The 2019 Hyundai Kona Electric came onto the car scene this year, boldly lacking even a semblance of a grille and boasting an impressive 258 miles of range. Hyundai announced Friday that the base Kona will start under $30,000 after U.S. tax credits, which is remarkably reasonable. But don’t start saving up just yet—it won’t be available in every state without a special order.
Hyundai only announced the base price on the electric 2019 Kona, saying in a press release that it’ll start at $36,450 before a $1,045 delivery charge. With the federal EV tax credit of up to $7,500, it comes in at $29,995, which is not bad at all for 258 miles of estimated range.
The issue for people who want the car in the U.S. is its availability.
Hyundai gave Kona EV’s limited availability a short mention in the press release, saying the vehicle will initially be for sale in California around the beginning of 2019 before moving into states that focus on zero-emissions vehicles “in the western and northeastern regions of the U.S. market.”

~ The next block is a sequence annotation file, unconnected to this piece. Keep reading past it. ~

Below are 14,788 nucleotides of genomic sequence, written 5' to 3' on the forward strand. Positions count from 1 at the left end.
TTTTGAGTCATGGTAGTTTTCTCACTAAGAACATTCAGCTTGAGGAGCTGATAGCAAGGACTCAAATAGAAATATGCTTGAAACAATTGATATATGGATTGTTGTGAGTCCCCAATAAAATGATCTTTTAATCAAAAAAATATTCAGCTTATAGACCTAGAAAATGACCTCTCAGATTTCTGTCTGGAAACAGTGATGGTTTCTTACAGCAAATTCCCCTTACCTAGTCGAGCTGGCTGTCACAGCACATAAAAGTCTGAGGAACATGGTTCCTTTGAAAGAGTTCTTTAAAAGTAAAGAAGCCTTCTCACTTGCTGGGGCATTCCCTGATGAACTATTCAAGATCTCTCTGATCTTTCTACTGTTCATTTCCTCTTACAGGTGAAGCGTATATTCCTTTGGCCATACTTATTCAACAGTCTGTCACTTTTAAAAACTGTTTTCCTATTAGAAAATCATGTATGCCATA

Cars.com reported in October that this means the Kona EV will only be sold in 10 states. Jalopnik asked Hyundai for comment why sales are so limited in the U.S., and heard back soon after publishing this story—while the press release only talked about “availability” in those states, a Hyundai spokesperson said it’ll be available in other states by special order through dealerships.
If you do happen to be in one of the Kona EV’s chosen states or choose to special order it, though, its rated mileage and its base price are competitive in the EV market. The crossover’s estimated 258 miles of electric range allow it to go 108 miles further than the 2019 Nissan Leaf, which starts at $22,490 with the federal tax credit, and 20 miles further than the 2019 Chevrolet Bolt, which starts at $29,995 with the tax credit and destination charges—the same price as the base electric Kona.
Range on the Kona EV also comes in at 52 miles less than the all-wheel-drive, 271-HP Tesla Model 3 Long Range, which starts at $41,200 after the credit and thoroughly beats the Kona in power-to-weight figures.
But hey, less than $30,000 for the Kona with the federal credit is a decent deal for a fully electric vehicle with the cargo space of a crossover and good range. The hard part about all of this is going to be getting used to that grille-less face it has—at least, for the people in the handfuls of states the vehicle will be sold regularly in.
This story has been updated with information from a Hyundai spokesperson, who said customers can special order the Kona EV through dealerships.